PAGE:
sorry to hear you're having a rough day
well done re the magnesium foods boost!
as for chlorella, personally i don't use it - just note the magnesium content, among other things. good catch on the pro-inflammatory aspect. found a couple of relevant articles:
Stimulation of cytokine production in human peripheral blood mononuclear cells by an aqueous Chlorella extracthttp://www.ncbi.nlm.nih.gov/pubmed/17611933
Review: cytokines and the pathogenesis of multiple sclerosishttp://www.ncbi.nlm.nih.gov/pubmed/8872892
glad you got all those tests organized! good call
as for the confusing diet issue - try to focus on what you can eat, not what you need to reduce (notice i did NOT say abstain from absolutely 100%)
here are some ideas, just based on what i have picked up and applied personally..
1) basically, eat the highest quality unprocessed whole foods that you can. that should automatically eradicate a lot of added salt, sugar, MSG etc.
2) stay hydrated - choose water or simple herbal teas like mint, before processed drinks.
eat the highest quality lean red meat you can find, keep it down to 1-2 servings per week. work in game meat like venison if possible. (these are rich in zinc)
lean chicken and turkey are good, and so are fish/sushi and shellfish. many shellfish are rich in zinc too.
choose high quality servings of fish, like wild salmon or halibut, 1-2x per week.
eat em up, lots and lots! raw, steamed, stir-fried, baked, yum! dark leafy greens like kale, swiss chard (boiled, 3min), spinach; dark salad veg like romaine; brightly coloured peppers and tomatoes; sweet potatoes and other root veg; onions, cabbage, and broccoli; mushrooms, go go go
fruit: eat em up! maybe not quite so much as the veggies, but they're still good. because of the sugar content you do have to keep an eye on the IF rating. some fruits are pro, some are anti, just make sure that overall you're decidedly on the anti-inflammatory side of the spectrum.personally, i'm not a big fruit eater. usually at best i will make a breakfast of frozen berry mix with some vanilla yogurt, sprinkled with anti-inflammatory nuts and seeds. i haven't had that in a while though.
nuts and seeds:
full of healthy fatty acids, protein, and minerals! i do things like top salads with raw sunflower seeds and whole flax seeds. you can put cashews into stir fries, etc etc. you do need to watch the phytate content with nuts, since phytates have the potential to bind up key minerals, but it's all about diversity and balance. there's good in those nuts too!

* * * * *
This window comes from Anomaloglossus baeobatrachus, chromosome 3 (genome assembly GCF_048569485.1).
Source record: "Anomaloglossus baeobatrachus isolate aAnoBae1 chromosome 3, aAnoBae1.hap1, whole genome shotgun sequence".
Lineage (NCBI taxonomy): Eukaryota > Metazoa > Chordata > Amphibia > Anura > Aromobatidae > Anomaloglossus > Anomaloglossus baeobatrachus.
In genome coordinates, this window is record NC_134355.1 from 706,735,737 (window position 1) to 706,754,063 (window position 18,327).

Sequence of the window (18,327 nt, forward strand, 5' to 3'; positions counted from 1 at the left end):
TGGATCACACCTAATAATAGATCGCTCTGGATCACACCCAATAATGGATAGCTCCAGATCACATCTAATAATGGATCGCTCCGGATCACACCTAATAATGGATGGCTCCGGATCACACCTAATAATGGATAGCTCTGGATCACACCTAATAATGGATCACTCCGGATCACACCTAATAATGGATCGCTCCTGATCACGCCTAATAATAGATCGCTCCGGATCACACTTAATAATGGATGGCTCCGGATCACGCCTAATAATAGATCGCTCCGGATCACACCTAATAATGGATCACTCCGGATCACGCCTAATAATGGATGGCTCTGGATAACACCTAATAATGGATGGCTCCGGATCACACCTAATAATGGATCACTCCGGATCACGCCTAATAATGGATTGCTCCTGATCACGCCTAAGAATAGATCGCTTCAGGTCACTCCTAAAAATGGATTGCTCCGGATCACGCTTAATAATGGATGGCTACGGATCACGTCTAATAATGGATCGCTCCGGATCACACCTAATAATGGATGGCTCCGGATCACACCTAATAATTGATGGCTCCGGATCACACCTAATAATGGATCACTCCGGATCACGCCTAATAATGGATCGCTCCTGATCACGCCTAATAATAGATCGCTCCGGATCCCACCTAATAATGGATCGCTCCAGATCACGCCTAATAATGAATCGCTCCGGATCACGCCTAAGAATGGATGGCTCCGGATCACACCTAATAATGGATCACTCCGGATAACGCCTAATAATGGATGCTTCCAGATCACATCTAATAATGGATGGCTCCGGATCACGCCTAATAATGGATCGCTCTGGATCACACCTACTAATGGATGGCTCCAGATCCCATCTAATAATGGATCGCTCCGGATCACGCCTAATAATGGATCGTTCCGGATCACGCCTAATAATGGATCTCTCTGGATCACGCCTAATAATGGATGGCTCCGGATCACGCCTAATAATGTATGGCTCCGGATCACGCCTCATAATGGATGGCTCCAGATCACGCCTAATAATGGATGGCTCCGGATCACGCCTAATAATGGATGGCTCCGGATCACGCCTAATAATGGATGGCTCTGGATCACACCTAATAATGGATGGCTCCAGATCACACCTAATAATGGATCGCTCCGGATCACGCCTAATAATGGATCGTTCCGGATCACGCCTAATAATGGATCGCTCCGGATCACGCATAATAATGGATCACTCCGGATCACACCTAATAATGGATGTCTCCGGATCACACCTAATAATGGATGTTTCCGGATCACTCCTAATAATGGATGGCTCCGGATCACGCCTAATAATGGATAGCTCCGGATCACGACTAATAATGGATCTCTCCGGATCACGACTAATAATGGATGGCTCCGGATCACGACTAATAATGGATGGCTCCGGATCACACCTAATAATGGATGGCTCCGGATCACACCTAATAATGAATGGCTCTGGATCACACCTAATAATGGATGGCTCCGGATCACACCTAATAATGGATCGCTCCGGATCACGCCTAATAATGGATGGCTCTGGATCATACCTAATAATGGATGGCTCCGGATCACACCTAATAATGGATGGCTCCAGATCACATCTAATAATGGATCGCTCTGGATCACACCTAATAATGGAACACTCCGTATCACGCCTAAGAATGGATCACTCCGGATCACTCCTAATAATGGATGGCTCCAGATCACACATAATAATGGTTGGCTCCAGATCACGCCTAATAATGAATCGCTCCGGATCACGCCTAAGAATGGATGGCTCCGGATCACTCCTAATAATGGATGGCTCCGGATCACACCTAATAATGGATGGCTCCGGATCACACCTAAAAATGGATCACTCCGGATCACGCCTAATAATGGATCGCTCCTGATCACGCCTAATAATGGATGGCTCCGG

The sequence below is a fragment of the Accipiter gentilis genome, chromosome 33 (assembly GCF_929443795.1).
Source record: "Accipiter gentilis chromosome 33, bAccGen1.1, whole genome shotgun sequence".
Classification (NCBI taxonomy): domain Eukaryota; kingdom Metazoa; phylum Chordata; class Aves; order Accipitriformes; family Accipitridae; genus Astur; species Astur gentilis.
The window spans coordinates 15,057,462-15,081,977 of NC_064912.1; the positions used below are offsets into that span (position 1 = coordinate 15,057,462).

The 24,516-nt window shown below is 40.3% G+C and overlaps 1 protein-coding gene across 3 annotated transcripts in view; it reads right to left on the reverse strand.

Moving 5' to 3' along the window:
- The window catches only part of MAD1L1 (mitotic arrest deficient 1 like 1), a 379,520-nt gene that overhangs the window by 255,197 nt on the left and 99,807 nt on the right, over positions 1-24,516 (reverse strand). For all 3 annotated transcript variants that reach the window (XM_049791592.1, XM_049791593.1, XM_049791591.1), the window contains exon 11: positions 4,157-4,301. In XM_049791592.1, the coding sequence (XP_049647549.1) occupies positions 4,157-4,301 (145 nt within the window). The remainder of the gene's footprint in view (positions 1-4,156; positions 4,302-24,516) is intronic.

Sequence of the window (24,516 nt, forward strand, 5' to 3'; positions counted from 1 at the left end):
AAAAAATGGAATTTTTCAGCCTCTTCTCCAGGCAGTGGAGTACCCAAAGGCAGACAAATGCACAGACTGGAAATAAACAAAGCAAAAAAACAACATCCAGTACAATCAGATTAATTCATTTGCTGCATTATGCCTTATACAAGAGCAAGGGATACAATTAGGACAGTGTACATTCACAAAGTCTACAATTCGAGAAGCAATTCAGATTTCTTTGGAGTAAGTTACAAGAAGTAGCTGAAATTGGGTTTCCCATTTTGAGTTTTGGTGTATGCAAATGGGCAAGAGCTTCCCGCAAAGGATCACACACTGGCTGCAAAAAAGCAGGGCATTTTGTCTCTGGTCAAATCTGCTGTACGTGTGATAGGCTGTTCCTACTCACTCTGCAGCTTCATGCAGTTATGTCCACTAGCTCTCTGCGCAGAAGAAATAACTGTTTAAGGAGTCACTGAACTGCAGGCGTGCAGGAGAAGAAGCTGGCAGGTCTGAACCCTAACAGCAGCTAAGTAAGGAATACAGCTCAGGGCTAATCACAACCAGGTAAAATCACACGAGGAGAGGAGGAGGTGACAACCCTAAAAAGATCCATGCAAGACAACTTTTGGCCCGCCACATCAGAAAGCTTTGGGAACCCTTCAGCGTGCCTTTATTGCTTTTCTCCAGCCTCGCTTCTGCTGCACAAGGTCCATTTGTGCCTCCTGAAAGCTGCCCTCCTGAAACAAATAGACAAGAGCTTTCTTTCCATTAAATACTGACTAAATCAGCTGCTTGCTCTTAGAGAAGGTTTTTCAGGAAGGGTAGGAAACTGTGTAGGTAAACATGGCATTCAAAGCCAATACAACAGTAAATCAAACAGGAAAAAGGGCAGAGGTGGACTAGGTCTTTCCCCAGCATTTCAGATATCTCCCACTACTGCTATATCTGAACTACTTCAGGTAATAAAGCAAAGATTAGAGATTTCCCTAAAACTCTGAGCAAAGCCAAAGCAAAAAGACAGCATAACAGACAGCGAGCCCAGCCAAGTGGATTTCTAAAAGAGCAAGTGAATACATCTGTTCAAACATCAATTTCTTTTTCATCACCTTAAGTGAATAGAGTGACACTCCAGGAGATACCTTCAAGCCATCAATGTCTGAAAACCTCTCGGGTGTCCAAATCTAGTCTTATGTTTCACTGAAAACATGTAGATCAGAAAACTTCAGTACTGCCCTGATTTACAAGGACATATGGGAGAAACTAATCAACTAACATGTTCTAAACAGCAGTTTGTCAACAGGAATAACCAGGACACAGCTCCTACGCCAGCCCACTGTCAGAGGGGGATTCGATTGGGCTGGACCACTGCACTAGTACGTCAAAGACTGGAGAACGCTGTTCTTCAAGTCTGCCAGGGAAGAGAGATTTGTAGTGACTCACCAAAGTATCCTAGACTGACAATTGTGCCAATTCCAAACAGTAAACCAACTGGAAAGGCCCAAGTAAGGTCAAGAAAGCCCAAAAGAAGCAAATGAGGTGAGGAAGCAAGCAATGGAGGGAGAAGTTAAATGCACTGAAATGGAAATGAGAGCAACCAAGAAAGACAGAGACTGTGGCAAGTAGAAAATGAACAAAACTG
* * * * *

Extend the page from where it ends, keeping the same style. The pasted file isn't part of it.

they're pro-inflammatory yes, but a good source of nutrition. i eat eggs all the time but instead of putting them in a pro-inflammatory context, like a white bread beakfast sandwich with ham and cheese for example, instead i pour beaten eggs over sauteed anti-inflammatory veg like onions, peppers, mushrooms, and spinach. i don't feel guilty about sprinkling on a little shredded cheese either
brown rice is fine, brown rice pasta too. things like quinoa would be fine. and oatmeal.
limit bread, and when you do eat it, try to choose sprouted whole grain breads to help reduce phytate content.
legumes: i eat these, but within reason. not too often and not huge servings of all legume.
dairy: you can still enjoy this but keep score and balance out the IF for the day. i'm not a huge dairy consumer anyway. i do enjoy milk in my tea and cream in my coffee. i put a pat of butter on steamed veg at dinner. as i just mentioned, i might put some cheese in my breakfast eggs (very small amount, but extra old cheddar but packs a big flavour punch!)
as for getting your calcium, here's a list of healthy sources - http://www.whfoods.com/genpage.php?tnam ... nt&dbid=45
note the dark leafy greens in there - they are such great choices, for so many reasons!
at the end of the day, to restate, i think most of the things we're meant to avoid are things that deplete zinc, which is low in ms patients anyway. so, if you make sure your zinc status is optimal, as well as keeping score of your overall intakes with the IF score, IMHO you shouldn't be as susceptible to inflammatory responses associated with certain foods.